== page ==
No Caning This Time

No Caning This Time
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South Carolina, the most "reb" of the rebel states (remember the Nullification Act?) has the distinction of unruly behavior in legislatures. Addison Graves Wilson, Sr., known as Joe except on his birth certificate, called the president a liar the other evening in the House of Representatives. A hundred and fifty years ago, another South Carolina Congressman beat a Massachusetts Congressman severely with a cane. That Congressman, Charles Sumner, took three years to recover and now stands proudly, but in bronze, looking down towards Harvard Square.

The moment of the caning was 1856, and the tension between abolitionists on the one hand, and advocates of states rights (including the right to hold slaves) on the other, was nearing its paroxysm.

In a historic turnabout, the party of Lincoln is now championed in the South, and the Democratic Party that included Copperheads, some of whom were Southern sympathizers, has been shut out of the South. Secessionist talk again is in the air but should not be taken seriously. That question was settled, once and for all, in the bloody crucible of the Civil War.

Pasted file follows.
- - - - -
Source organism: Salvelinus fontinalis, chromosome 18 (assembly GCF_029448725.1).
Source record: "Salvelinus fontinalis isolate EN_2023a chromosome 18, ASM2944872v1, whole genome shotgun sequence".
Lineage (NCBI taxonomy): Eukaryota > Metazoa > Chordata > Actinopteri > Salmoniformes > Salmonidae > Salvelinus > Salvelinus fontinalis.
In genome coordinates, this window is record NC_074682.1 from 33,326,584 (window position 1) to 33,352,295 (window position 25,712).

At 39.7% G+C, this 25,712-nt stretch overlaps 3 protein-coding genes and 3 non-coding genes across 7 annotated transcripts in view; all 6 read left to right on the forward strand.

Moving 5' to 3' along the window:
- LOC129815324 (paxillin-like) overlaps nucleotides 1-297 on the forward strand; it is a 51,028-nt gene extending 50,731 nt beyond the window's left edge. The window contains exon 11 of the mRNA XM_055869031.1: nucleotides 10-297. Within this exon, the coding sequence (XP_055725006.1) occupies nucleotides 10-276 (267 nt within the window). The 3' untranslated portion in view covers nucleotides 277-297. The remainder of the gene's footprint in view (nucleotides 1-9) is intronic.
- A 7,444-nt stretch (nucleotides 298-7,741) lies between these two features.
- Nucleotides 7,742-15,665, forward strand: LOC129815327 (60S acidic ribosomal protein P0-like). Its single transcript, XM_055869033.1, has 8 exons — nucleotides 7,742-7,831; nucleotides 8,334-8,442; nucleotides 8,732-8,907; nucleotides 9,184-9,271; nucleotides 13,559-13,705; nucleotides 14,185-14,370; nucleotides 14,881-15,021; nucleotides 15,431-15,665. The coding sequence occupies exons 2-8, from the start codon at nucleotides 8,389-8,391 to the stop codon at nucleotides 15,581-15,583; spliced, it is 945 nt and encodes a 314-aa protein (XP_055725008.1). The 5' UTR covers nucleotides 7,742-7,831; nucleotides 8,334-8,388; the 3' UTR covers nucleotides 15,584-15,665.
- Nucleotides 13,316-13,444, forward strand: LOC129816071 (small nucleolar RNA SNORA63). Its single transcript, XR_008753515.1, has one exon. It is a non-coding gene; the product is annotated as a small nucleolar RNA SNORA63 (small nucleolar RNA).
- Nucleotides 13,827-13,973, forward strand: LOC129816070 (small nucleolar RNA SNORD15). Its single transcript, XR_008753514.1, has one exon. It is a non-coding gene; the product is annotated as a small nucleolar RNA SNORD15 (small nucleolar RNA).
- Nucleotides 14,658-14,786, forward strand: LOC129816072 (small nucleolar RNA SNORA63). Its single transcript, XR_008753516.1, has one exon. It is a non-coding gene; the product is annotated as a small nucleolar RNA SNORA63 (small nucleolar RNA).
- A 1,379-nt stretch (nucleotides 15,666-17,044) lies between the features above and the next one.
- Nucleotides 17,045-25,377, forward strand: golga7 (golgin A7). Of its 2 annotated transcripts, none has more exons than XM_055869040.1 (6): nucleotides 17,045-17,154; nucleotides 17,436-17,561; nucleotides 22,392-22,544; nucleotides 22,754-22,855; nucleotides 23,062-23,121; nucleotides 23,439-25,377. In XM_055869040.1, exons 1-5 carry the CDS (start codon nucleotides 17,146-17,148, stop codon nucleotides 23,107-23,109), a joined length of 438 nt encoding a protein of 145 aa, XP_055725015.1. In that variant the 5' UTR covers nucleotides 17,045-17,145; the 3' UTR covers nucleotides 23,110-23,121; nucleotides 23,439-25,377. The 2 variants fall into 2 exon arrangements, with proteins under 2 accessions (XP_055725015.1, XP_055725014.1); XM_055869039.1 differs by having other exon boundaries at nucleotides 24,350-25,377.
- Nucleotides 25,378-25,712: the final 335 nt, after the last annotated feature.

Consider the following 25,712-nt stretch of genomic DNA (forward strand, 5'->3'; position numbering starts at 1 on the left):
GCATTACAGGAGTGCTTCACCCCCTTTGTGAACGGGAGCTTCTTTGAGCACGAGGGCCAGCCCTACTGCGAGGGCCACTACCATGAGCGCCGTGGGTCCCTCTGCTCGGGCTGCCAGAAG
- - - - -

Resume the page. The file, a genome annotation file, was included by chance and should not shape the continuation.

What is new, and disturbing, is the polarization that has taken place around the person of Barack Obama. Adoration on the one hand, frustrated vexation on the other ("You lie!") -- due in part to the unwillingness of some, whether they acknowledge it or not, to accept the presence of a black man in the White House. But black man there is, and it is incumbent on all citizens to respect the office of the president and not engage in acts of discourtesy -- or worse.

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